Wednesday, 15 October 2008

Local portals and niche agents - do we need mainstream property portals?

I saw a recent comment from brightmove on the EAT which indicated that a property portal which paid agents for property would be 'cool'.

Although said in tongue and cheek, it begs the question: does the user actually need a portal?

I wrote a long time ago about local search and the possibilities of local agents getting together and building a local portal for their area. It strikes me this may have some merit, but could you take it one stage further?

As a user, I will have made some preliminary decisions as to where I want to move, i.e. South coast around the Southampton area as I will be working there. I am prepared to travel no more than 20 miles to commute. Using established portals I can filter the parameters of my search, but with so many portals can I be confident that the majority of property is on there? Are there hidden gems in small agent offices that are feeding to other portals I don't know about or not using the portals at all.

If I therefore come across a local portal that claims to have all the agents in and around Southampton along with local content, information on schools etc, I am going to be tempted to explore.

But how have I found this local portal? Perhaps through advertising, but more than likely through a Google search and to weed out the other portals I may have been more specific with my search. To this end, I am already searching a niche and if I find an agent matching my search criteria it is a strong possibility they will have a property fitting my description. Does the future therefore lie with niche agents and local portals?

As an agent, should I just pursue one market, for example, village property, or go one step further and dominate the thatched cottage market for my area and perhaps a little further afield?

If I undertake this course, there is argument to say I don't need a portal. Indeed, I am already reducing my marketing spend and if I corner the thatched cottage market and excel in my seo/sem why should I need a portal?

Perhaps now is the time for Google to enter the space and allow agents to self market without the need for portals

I believe that it is only be challenging the existence of our business and asking such questions we can improve and offer services both the user and the agent needs.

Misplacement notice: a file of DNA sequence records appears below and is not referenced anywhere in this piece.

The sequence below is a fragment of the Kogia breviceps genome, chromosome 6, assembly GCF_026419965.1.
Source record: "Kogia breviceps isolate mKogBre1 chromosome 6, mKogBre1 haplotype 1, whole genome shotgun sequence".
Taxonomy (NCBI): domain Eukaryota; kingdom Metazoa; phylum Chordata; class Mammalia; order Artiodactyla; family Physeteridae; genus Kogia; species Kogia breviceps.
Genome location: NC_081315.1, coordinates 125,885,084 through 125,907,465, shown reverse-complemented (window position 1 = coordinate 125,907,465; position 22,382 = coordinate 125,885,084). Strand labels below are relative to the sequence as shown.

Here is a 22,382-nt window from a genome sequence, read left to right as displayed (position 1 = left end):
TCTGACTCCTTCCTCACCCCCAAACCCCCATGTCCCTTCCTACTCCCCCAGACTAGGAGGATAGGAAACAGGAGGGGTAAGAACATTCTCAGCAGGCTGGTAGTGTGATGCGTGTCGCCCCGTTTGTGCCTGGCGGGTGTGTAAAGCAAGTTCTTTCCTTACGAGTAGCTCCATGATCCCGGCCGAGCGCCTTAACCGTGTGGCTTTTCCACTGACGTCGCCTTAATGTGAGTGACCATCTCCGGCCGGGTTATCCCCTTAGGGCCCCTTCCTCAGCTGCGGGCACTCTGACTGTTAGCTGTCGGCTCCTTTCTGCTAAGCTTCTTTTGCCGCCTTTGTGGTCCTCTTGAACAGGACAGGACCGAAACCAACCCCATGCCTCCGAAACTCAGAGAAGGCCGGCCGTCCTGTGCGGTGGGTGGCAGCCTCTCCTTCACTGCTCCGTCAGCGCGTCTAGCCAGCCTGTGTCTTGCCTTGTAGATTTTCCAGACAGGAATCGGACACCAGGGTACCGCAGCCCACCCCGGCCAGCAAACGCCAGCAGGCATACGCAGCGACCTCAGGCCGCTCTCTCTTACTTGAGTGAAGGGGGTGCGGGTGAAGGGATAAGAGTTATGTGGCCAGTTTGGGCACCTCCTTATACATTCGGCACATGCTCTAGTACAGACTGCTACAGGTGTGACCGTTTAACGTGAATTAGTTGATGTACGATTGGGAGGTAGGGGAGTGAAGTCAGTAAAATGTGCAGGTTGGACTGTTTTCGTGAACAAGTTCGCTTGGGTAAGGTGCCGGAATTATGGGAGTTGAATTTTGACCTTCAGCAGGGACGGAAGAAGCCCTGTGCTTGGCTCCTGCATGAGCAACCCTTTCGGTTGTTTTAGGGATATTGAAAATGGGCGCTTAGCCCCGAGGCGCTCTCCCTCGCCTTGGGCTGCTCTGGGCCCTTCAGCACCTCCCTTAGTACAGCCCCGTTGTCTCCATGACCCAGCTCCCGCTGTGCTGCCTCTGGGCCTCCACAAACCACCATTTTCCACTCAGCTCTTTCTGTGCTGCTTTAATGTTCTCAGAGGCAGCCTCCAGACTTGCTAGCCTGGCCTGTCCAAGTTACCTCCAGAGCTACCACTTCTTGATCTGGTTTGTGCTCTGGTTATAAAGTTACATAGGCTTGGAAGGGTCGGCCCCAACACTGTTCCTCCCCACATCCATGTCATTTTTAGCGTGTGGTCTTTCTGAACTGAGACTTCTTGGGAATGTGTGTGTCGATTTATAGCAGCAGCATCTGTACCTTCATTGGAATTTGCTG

3 comments:

Mike Carter at Zoomf said...

Good points but a couple flaws that I can see:

1. Google is already in the space. It is a go between for all. If they enter it formally, then they re competing with their advertisers which they will not do. Not to mention, mighty Google is not interested in the sliver of revenue from this sector. (don't forget the listings product, Google Base failed)

2. The 'freemium' model employed by Zoomf and Globrix should give consumers the full view. That's the theory. If it's free, you then attract everyone.

3. Small portals. Now you're getting crazy :-) If it's so difficult for an agent to put together a decent website (there are some horrors out there), why do you think they'd be able to do it as a group? Even with the fact that it's easier all the time to produce web content, I am very skeptical of this happening in the correct manner to attract traffic. Property is still behind the times when it comes to the internet.

Matthew at SPF said...

Interesting point 3 from Mr Zoomf.
I run a very successful region portal which has over 200 branches and 10k properties and 60k visitors pcm. Our agents comment that we produce as good a quantity and quality of leads if not better and at a fraction of the cost of a national
Example: R'Move:£17.50 V £0.73 SPF per lead 3 month average!.
With over 87% of home movers moving within 35 miles, over 95 % of what is on a national portal is irrelvant to the user.
Please have a look at our site www.southernpropertyfinder.com be interested to hear your thoughts.

powl seo said...

Google and the like have already entered the market within the states:

http://www.futureofrealestatemarketing.com/roost-goes-negative

I like the idea of local portals as will agents I suspect. In fact again it's a model we are seeing more and more in other sectors i.e. Google local results appear at the top above normal search listings

Intersting post!